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While women have served in the Army since its incarnation, women Soldiers have been missing from the army of children’s imaginations.Until now.The little green Army man, who faces combat in backyards, bedrooms and backseats will finally be joined by the little green Army woman.
A toy manufacturer recently announced that his company will be producing little green Army women figurines. He was inspired by a 7-year-old Arkansas girl who sent him a letter asking why there were no women in her package of little green Army men.Lt. Col. Elizabeth Behring was an early patron of the Kickstarter campaign which funded the little green Army woman. Behring, formerly of Army Materiel Command Public Affairs, is chief of public affairs for the 75th Innovation Command, Army Reserve in Houston, Texas. She shared why the project was personal for her.“I heard about the little green Army women initiative through a news article in November 2019 and immediately went to the Kickstarter page to read more details on what exactly it was all about. I think I waited a day to decide what reward package I wanted, but that was just semantics, I was backing this project! For what it’s worth, this was the first and only time I’ve ever backed anything. I am number 411 out of 1,238 backers who pledged a total of $55,401 to get the project off the ground. Of course, many, many more people have contributed since it was funded, but I’m delighted to say – humblebrag – that I helped made it happen in the first place.“The project was officially backed Dec. 17, 2019, which, incidentally, is both the 20-year anniversary of when I graduated advanced individual training at the Defense Information School and the 15-year anniversary of when I graduated from the Chemical Officer Basic Course at Fort Leonard Wood (Missouri).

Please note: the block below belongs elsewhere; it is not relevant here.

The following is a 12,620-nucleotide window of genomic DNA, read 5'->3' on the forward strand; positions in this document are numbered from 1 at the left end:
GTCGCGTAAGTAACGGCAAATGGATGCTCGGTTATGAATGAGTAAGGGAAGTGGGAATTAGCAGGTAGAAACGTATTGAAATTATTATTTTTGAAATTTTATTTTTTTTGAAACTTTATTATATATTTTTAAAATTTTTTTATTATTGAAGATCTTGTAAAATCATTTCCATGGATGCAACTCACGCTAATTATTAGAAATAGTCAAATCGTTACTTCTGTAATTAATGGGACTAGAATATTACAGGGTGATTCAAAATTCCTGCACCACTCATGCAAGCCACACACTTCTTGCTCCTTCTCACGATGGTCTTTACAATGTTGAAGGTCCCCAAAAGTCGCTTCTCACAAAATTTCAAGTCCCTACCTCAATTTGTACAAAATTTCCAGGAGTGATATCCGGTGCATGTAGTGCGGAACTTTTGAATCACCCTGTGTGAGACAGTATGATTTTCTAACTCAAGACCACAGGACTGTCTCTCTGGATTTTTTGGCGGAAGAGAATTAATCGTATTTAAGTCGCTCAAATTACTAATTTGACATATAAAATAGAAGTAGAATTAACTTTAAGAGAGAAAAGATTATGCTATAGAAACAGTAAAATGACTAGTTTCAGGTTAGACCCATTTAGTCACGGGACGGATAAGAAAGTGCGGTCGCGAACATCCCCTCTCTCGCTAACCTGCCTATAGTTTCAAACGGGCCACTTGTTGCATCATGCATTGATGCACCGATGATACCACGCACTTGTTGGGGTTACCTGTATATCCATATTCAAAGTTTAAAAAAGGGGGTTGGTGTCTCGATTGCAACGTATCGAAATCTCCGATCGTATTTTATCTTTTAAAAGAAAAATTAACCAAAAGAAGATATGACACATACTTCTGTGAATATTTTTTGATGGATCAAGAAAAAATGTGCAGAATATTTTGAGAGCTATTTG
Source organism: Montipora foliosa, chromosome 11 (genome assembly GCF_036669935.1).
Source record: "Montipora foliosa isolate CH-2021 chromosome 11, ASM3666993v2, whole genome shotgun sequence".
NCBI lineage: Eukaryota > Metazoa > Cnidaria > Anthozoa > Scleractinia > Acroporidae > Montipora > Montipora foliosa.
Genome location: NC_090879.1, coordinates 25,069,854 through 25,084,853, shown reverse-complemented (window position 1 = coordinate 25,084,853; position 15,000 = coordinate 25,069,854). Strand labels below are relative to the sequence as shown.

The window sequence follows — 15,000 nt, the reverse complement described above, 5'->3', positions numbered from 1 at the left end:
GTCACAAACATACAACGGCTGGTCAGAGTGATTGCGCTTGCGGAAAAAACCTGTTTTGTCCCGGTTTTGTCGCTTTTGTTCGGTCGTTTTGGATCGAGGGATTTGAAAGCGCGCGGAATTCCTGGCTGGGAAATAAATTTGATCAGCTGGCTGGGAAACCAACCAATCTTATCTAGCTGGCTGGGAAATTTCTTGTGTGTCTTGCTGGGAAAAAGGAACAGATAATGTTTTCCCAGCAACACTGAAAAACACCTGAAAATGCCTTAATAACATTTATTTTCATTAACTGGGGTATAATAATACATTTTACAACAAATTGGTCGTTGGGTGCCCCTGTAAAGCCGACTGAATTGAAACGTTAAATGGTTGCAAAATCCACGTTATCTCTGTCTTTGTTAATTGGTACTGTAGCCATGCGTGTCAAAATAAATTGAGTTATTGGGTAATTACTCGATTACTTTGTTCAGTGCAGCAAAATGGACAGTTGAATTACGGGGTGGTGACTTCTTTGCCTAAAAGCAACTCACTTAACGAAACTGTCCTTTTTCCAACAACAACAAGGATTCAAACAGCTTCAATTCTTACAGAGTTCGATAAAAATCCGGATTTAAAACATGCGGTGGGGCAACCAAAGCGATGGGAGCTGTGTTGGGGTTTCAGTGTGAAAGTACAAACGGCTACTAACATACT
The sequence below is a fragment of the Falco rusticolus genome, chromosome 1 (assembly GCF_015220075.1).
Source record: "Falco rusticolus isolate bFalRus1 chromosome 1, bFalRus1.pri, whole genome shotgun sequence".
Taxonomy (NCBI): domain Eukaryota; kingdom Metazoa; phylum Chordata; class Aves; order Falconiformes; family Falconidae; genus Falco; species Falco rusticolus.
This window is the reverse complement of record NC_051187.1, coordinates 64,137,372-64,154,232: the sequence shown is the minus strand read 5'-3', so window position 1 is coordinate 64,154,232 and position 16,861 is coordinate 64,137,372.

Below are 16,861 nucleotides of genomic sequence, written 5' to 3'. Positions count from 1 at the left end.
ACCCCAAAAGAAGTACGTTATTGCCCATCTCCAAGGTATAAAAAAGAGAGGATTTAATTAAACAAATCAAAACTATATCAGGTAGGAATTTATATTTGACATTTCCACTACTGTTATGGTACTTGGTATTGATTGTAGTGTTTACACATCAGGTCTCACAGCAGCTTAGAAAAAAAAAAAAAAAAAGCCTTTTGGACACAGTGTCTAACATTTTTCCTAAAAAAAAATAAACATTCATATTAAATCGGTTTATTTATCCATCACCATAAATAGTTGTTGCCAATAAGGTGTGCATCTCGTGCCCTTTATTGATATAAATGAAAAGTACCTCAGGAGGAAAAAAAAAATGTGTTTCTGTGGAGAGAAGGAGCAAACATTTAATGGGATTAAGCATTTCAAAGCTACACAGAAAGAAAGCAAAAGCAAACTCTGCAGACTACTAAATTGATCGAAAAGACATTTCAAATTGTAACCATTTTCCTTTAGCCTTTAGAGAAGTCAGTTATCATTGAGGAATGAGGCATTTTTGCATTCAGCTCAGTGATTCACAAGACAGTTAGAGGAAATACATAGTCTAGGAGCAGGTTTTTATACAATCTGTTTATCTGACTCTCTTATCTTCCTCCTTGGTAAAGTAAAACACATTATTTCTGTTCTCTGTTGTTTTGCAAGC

“Why did I contribute? Well, my dad is a retired Air Force officer, and we come from a long line of those who served, from the Revolutionary War through Korea – my direct ancestors came over on the Mayflower. So, my brother and I were very fortunate to grow up in places where we were free to play outside until the streetlights came on and then tag or hide and seek with the neighbor kids during the summer after dinner. My parents were big on letting kids be kids, so my brother and I built, in retrospect, extremely shoddy forts and treehouses from scrap lumber, one of which was deliberately yet terribly hidden in the woods; ambushed each other and the neighbor kid who wouldn’t share his Nintendo, from behind the azalea bushes; and ran around with the only weapon my mother would let us have: a very obviously fake orange rifle.“But that was only part of it. Inside, I was all about my Barbies and would play for hours with them, and of course my one Jem and the Holograms doll would tag along. My brother, like many boys, had dozens upon dozens of these green sets. I didn’t know a single girl who had them, and anyway, I was pretty much indifferent to them because what can you really do with those when you’re eight? Line them up? Knock them down? Whee. I was a girlie but liked to play outside, so it was all about the outfits, my handmade shoebox houses, and posing — actively playing, not combat. But for his birthday once, my brother got these GI Joes that were roughly the size of Barbie. I found myself infuriated there were no women dolls, and he certainly would not let me play.“I think that’s around the time I noticed the injustice. I’m pretty sure most his green troops came from my beloved grandpa, who was a Merchant Marine during WWII, as a sort of nostalgia thing from the five and dime.“I wasn’t the kid who was ever going to join the military. It sincerely never crossed my mind. I was a yearbook editor and in drama and musical theater. I didn’t ‘do’ ROTC; but at 17, I found myself raising my right hand, and my Reserve unit randomly ended up being the first Army unit to deploy to Afghanistan after 9/11. The Rakkasans,101st Airborne Division, 3rd Brigade, actually arrived in the middle of a firefight. My battle buddy and I have the distinction of being the very first female Soldiers from any country to arrive in Afghanistan … but I got off the plane first. We lived in a GP Medium Tent with a pot-belly stove and no electricity or running water long before Kandahar was a fortified base with fast food restaurants and hard-stand quarters, escorting the dozens of embedded media we had at the time past the shallow foxholes the guys ‘at the front line’ were in. And yet, just two decades ago, green Army women were just a flicker in the gentlemen’s eyes who ultimately made them. I was living it.“Women have served for far longer than they’ve actively been given credit for, but today, there is no mistaking our contributions, despite best efforts of some. I’ve deployed three times. I go to the VA for some of my healthcare. I have an Iraq and Afghanistan veteran plate on my cars, and I’m part of several veterans’ organizations. And, of course, I am in the Army Reserve. Yet, I still get told military discounts and events are ‘not for me’ and my bearded husband has lost count how many times he’s thanked as he gets out the car — he served in the German Navy, so they’re not wrong, but they’re incorrect.“Today, my brother has three smart and strong young daughters. They are a sunny glimpse on what the future looks like and it’s exciting. The middle one, who’s seven and shares a lot of my personality, loves seeing photos of me in uniform and telling everyone her aunt is a Soldier. Every day is women’s history month to her — or squirrel month, whatever. I don’t know what they will do with their powers, or if they’ll join, but what I do know is it is vital that children see the reflection of society in their toys and activities, and that includes the military. So, the next time I can see and hug them in-person, post-COVID, they will be getting their very own Army women, plus a couple Rosie the Riveters, for good measure.”